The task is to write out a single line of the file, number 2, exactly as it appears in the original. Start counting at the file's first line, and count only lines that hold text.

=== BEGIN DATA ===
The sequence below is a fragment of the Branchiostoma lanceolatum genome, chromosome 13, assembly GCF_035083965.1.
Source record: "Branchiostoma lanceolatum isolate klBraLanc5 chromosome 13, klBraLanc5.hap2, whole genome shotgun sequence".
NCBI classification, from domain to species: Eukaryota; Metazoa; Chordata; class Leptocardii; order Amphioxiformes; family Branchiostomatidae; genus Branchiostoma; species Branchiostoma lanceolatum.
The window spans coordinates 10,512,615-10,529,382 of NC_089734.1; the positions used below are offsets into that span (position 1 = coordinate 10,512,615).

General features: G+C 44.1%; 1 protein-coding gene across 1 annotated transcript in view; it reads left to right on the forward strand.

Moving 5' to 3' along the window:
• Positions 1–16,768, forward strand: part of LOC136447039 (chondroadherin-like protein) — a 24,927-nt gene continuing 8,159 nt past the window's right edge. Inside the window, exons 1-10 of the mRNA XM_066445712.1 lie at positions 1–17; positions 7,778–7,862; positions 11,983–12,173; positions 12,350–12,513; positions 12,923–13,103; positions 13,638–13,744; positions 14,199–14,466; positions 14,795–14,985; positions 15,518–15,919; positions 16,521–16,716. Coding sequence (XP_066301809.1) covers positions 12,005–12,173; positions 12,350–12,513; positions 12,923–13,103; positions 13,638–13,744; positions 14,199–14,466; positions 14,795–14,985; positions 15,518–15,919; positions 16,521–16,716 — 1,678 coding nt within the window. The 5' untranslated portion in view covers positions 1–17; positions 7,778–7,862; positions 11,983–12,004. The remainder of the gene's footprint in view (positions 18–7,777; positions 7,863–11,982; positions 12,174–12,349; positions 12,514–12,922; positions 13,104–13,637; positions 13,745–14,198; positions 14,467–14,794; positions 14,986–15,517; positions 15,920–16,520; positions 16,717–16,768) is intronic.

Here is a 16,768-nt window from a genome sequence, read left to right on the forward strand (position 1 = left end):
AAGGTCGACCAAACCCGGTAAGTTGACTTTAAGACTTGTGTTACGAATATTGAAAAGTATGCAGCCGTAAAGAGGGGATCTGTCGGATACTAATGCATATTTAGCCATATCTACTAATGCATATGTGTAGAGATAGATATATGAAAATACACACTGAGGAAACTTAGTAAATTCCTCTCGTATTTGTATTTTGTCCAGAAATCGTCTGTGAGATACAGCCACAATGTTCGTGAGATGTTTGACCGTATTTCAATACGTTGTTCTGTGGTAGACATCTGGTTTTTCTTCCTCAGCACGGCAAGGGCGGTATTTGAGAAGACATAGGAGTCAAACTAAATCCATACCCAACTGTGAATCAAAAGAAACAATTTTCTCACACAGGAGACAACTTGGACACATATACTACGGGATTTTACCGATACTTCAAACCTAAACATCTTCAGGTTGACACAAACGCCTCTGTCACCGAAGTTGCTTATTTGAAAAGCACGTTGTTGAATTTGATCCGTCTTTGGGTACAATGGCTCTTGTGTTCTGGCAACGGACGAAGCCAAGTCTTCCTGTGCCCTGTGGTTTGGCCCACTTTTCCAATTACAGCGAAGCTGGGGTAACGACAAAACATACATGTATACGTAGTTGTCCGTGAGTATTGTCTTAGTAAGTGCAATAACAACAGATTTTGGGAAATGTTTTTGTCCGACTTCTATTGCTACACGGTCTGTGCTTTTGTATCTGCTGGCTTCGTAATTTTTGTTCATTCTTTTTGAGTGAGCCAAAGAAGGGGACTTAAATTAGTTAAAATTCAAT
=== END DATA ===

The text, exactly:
Source record: "Branchiostoma lanceolatum isolate klBraLanc5 chromosome 13, klBraLanc5.hap2, whole genome shotgun sequence".